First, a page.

The dark side of marijuana: How regular use can harm your child’s brain and physical health

Marijuana is now among the most commonly used drugs in the United States, with more than 35 percent of young adults ages 18 to 25 reporting past-year use, according to the National Survey on Drug Use and Health. The number of Americans who have tried marijuana at some point in their life has increased to almost 50 percent, with nearly 40 percent of high school students trying weed. Because marijuana use is becoming more widespread, you may think it’s safe. However, research shows otherwise, especially on the developing brain. 

The drug can interfere with neurotransmitters, create abnormal brain shape and volume, and lead to reduced brain function. In fact, one study found that teens who regularly use marijuana lose an average of 5.8 IQ points by the time they reach adulthood. Other research finds that compared with their peers who don’t use, students who smoke marijuana tend to get lower grades and are more likely to drop out of high school. 

 In addition to education problems, long-term marijuana use has been associated with memory and relationship problems, lower salaries, and less career success. Approximately 1 in 10 people who use marijuana will become addicted. When they start before age 18, the rate of addiction rises to 1 in 6.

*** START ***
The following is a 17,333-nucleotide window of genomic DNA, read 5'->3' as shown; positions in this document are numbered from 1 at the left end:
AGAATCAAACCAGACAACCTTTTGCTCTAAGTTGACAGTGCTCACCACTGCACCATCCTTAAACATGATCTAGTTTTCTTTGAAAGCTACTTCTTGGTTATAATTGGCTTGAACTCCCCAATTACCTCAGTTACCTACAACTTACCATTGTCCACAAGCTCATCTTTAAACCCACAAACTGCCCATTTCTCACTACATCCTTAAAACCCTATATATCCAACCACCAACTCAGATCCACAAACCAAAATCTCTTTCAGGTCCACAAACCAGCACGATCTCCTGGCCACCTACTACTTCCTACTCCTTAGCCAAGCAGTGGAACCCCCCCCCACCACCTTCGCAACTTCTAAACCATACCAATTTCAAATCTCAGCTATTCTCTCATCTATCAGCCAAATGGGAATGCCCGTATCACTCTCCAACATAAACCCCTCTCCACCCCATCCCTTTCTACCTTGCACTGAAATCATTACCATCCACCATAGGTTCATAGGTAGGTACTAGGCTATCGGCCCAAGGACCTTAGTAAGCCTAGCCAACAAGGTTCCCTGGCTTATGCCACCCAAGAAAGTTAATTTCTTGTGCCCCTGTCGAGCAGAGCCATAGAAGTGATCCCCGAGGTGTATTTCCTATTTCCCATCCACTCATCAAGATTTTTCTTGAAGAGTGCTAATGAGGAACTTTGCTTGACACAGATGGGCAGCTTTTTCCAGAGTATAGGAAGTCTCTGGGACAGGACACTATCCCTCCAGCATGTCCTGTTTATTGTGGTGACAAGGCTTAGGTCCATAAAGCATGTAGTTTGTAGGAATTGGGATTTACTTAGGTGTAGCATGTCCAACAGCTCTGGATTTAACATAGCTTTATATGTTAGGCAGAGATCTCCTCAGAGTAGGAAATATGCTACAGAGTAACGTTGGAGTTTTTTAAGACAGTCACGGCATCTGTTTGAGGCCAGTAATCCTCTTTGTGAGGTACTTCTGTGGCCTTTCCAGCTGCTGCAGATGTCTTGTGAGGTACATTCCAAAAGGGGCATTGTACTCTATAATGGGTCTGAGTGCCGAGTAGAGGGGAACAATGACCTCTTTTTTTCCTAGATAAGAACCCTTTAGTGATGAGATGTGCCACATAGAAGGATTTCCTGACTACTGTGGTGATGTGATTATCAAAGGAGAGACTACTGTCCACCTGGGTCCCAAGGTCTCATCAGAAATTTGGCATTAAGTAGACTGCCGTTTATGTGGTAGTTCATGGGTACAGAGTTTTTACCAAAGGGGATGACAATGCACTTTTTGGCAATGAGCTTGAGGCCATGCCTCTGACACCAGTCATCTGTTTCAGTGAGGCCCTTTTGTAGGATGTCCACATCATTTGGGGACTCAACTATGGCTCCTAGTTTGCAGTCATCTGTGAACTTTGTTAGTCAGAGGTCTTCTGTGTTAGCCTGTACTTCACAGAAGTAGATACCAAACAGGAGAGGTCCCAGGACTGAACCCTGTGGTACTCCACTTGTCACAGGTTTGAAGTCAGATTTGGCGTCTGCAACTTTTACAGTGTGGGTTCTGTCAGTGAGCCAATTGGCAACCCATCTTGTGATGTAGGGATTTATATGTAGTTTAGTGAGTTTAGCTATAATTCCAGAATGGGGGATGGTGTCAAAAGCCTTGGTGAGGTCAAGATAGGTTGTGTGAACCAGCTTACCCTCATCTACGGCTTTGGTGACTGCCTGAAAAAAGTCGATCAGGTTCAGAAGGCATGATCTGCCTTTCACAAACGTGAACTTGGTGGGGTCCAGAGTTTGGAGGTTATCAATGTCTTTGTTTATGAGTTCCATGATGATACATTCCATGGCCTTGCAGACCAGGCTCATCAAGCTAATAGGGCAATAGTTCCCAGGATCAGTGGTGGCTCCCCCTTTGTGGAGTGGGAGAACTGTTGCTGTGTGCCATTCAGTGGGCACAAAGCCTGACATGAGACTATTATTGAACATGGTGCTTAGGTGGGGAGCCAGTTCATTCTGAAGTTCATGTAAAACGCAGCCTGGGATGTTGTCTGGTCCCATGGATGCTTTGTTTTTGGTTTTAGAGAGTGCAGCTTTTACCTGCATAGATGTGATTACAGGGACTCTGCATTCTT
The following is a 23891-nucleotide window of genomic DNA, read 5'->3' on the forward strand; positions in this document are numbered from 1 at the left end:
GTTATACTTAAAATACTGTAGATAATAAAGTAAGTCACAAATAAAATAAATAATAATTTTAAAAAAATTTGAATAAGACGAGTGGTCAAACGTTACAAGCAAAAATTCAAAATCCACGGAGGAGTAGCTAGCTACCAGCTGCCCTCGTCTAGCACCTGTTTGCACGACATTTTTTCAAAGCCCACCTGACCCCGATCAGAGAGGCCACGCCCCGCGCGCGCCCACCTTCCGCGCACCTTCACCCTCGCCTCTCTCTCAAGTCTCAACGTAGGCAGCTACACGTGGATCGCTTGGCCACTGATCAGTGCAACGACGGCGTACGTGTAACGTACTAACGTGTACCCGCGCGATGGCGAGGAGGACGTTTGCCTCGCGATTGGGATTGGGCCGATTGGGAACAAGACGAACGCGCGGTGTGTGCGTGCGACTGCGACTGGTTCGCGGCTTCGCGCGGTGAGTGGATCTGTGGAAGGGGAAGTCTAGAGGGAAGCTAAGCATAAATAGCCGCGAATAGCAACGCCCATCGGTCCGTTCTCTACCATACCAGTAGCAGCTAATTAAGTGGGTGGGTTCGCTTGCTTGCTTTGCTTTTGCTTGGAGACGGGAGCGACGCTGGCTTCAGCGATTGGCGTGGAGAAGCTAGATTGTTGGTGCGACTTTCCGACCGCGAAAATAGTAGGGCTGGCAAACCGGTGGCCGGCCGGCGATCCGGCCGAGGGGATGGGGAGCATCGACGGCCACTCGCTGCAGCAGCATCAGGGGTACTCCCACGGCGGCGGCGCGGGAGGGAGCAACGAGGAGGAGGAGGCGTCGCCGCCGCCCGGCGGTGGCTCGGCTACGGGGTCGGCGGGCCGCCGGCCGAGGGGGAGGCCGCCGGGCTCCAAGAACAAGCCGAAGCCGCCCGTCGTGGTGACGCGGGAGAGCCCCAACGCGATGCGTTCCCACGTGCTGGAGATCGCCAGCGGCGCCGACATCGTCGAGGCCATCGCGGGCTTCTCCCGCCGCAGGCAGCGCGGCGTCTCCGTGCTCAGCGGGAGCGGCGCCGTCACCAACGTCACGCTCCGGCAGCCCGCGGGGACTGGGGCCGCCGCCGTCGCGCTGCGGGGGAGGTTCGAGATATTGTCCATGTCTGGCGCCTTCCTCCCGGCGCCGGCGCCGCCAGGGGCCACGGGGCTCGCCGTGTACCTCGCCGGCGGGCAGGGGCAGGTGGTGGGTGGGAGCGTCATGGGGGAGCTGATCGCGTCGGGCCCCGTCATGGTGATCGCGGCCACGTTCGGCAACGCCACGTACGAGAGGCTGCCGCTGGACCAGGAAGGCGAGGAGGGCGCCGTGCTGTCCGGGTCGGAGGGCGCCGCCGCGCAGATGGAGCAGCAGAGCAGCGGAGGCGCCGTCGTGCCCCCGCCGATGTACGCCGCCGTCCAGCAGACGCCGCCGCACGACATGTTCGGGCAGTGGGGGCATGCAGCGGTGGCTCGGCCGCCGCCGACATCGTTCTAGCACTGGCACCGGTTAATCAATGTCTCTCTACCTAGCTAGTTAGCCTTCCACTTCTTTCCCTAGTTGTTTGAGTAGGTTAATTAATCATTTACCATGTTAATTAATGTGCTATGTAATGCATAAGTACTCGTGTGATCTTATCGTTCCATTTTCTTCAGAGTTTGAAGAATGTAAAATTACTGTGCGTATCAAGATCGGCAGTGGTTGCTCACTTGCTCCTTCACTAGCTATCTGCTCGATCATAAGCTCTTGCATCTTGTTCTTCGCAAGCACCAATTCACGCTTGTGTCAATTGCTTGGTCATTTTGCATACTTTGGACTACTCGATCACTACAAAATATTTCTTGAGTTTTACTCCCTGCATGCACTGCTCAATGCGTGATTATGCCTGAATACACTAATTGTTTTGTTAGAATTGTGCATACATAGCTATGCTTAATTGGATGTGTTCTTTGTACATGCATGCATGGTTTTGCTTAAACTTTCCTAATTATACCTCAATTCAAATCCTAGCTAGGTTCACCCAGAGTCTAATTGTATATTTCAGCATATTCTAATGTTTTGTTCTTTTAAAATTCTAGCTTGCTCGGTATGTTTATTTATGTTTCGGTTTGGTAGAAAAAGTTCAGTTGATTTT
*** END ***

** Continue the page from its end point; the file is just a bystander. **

Marijuana can also have negative effects on physical health. It’s the most common illegal drug involved in car crashes. It is found in the blood of around 14 percent of drivers who die in accidents. In addition, marijuana use can lead to respiratory issues, similar to those caused by tobacco smoke. The toxic mixture of gasses and tiny particles in marijuana smoke can harm the lungs, leading to breathing problems such as a daily cough and an increased risk of lung infections like pneumonia. Regular marijuana smokers may experience many of the same lung issues as tobacco smokers. 

So what are the signs that your child might be experimenting with marijuana? They might smell like weed. They also could have red or bloodshot eyes, mood swings and delayed reaction times, along with anxiousness or laziness. Find out how to get help for your teen here.